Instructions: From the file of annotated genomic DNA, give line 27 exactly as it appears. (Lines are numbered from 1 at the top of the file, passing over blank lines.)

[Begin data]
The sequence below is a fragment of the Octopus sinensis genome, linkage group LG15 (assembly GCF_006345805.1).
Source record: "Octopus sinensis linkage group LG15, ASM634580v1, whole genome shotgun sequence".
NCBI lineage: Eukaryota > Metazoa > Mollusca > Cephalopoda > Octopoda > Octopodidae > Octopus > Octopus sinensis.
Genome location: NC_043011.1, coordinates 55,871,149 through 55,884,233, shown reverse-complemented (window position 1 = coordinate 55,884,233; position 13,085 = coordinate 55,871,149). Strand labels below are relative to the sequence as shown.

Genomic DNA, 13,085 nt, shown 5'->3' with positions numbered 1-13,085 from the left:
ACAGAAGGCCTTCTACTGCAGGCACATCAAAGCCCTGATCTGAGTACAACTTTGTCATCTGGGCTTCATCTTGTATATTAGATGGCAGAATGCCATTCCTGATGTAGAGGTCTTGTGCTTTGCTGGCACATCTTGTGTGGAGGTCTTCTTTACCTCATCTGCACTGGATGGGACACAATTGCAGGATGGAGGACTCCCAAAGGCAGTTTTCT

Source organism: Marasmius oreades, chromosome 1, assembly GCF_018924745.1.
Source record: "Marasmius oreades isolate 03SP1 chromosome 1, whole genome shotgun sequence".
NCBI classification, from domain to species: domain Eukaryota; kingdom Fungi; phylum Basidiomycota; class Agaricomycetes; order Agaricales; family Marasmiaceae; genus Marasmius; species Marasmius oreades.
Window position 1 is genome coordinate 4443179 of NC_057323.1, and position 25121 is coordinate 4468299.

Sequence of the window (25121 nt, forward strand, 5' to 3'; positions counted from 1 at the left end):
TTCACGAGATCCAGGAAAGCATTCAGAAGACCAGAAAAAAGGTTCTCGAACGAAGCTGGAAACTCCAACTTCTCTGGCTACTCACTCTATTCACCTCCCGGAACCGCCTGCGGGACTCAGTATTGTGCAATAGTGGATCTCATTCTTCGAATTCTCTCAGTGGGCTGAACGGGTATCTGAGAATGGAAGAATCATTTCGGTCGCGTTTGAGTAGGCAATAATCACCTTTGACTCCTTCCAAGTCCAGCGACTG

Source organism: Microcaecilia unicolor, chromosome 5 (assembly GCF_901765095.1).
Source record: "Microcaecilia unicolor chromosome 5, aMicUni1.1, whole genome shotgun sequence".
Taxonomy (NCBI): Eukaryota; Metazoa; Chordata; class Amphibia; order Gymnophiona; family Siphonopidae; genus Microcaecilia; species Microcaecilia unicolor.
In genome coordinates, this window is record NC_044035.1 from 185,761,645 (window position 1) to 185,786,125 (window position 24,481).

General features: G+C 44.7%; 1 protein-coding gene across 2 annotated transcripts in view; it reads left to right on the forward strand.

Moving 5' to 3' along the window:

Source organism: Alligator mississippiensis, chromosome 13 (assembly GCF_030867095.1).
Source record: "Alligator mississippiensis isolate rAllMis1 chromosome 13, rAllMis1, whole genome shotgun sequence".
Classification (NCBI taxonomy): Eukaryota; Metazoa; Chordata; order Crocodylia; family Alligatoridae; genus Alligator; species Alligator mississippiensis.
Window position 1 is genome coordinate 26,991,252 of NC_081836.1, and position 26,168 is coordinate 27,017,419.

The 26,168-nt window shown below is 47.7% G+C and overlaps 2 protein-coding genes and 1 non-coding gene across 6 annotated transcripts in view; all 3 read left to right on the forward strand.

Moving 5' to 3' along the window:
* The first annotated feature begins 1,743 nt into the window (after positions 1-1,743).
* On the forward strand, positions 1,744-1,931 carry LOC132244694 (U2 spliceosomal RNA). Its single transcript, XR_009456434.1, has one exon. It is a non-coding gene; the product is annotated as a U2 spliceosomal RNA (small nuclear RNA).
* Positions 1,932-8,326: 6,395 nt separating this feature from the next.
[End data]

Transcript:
* Positions 1,932-8,326: 6,395 nt separating this feature from the next.